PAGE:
The exhibition Matter + Spirit: The Sculpture of Stephen De Staebler is on view at the de Young Museum through May 13. Stephen De Staebler’s widow, the artist Danae Mattes, worked closely with the Museums on this exhibition and its accompanying catalogue. She shares with the Museums’ managing editor of publications, Leslie Dutcher, some of her impressions of Stephen De Staebler’s work and her collaboration with him.
FRAME|WORK is a weekly blog series that highlights an artwork in the Museums' permanent collections. This week, we feature two exquisite 18th-century French liturgical vestments, a chasuble and a dalmatic, from the Museums’ permanent collections. Unfortunately, these garments are not currently on view, but please enjoy this exclusive virtual viewing!
On Sunday night, millions of viewers tuned in to watch the much-anticipated season premiere of AMC’s Mad Men. Set in 1960s New York, Mad Men follows the careers and lives of Madison Avenue advertising executives as they negotiate the changing landscape of that mythologized decade. Currently on view at the de Young are three exhibitions that tap into this tumultuous time period: Arthur Tress: San Francisco 1964 (through June 3), New Dimensions: Prints and Multiples from the Anderson Collection (through July 1) and Matter + Spirit: The Sculpture of Stephen De Staebler (through May 13).
FRAME | WORK is a weekly blog series that highlights an artwork in the Museums' permanent collections. This week, we feature a finely crafted work of European decorative art from 17th-century Florence, currently on display in Gallery 5 at the Legion of Honor.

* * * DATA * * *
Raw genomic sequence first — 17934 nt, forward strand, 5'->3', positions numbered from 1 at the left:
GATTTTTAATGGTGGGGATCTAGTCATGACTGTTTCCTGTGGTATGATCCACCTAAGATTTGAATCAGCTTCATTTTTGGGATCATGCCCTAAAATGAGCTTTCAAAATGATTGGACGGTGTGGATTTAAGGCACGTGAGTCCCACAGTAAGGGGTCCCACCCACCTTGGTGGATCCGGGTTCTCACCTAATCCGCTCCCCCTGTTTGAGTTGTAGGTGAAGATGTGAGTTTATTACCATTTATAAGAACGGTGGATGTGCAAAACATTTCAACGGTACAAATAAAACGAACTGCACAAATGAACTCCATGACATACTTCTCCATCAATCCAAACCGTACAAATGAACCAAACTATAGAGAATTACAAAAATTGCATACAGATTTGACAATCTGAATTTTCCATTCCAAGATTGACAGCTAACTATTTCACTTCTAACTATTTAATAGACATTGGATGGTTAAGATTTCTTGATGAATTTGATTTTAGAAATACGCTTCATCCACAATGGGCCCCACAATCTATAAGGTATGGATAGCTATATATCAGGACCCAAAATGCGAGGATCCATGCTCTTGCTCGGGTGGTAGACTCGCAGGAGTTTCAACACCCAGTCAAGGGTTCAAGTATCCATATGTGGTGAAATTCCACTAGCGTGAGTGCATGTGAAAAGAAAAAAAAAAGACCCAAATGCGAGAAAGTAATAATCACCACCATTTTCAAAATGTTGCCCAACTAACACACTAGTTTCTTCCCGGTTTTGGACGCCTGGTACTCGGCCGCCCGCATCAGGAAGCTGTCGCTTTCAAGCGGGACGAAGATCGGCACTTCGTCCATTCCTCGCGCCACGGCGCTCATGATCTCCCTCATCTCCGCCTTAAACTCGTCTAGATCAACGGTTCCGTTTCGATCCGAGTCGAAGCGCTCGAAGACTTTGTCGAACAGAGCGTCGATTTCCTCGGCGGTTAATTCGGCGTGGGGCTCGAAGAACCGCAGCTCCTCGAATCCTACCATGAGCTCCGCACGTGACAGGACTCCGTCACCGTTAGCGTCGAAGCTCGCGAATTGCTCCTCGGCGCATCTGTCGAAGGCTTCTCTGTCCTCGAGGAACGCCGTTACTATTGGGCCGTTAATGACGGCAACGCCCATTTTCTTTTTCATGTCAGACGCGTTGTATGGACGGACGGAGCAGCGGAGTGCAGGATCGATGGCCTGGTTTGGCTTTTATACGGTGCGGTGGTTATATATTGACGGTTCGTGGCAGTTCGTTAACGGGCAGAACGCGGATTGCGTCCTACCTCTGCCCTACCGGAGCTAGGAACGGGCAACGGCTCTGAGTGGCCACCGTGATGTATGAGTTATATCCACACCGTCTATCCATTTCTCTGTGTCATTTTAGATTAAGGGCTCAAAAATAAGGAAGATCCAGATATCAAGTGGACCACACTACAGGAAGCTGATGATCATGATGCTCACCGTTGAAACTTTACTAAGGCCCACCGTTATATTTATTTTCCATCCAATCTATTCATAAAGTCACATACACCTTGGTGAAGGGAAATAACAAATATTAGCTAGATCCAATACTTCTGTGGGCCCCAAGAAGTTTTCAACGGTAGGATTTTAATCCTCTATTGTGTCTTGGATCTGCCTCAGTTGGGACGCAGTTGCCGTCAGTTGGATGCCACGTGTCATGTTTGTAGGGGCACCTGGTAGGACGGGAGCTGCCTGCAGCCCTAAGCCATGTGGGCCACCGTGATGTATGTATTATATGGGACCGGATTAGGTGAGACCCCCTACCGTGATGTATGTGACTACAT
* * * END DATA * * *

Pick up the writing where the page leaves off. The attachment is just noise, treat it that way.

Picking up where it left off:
Last month we featured John Roddam Stanhope’s Love and the Maiden in FRAME|WORK, which served as the first in a series of blog posts that will demonstrate key elements of the Aesthetic Movement through this singular painting. In this installment, curatorial assistant of European art Melissa Buron examines how Stanhope's use of tempera paint contributed to the aesthetic of the Victorian avant-garde.
Last weekend marked the one-year anniversary of Japan’s tragic earthquake and tsunami. Today marks the birthday of Jennifer Bartlett, whose opus, At Sea, Japan, was inspired by Japanese artistic traditions and is highlighted in this week’s FRAME | WORK . This work is currently not on view, so we hope you enjoy At Sea, Japan as we reflect on Japan’s recovery and resilience.
FRAME|WORK is a weekly blog series that highlights an artwork in the Museums' permanent collections. This week, we feature an exquisite bas-relief of a gift bearer from ancient Persia, currently on view in the Hall of Antiquities at the Legion of Honor.
Arthur Tress: San Francisco 1964 opens tomorrow at the de Young. Although the primary subject of the exhibition is the city we call home, many of the locations represented in the pictures were difficult to pin point. During his preparations for the exhibition, curator James Ganz tried to track down some of the more mysterious sites portrayed, which resulted in a San Francisco adventure of his own.
The blog series Museum Without Walls features de Young Artist Fellows working outside of the museum with other artists and local, community based arts organizations. In this edition, we catch up with Sarah Wilson and Catch Me Bird at their Djerassi alumni artist residency where they gave us a glimpse into the early stages of their creative process.
The integration of art and beauty into every aspect of life was one of the foremost tenets of the Aesthetic Movement. Artists who subscribed to this ideal stepped outside of the confines of their medium of choice and experimented with all variety of design: painters became furniture designers and architects designed textiles. This week’s FRAME|WORK features two luscious tapestries from the Museums’ permanent collections included in the special exhibition The Cult of Beauty: The Victorian Avant-Garde, 1860–1900 (on view at the Legion of Honor through June 17). Created by Edward Burne-Jones for Morris & Co., Flora and Pomona exemplify the aesthetics of the Aesthetic Movement.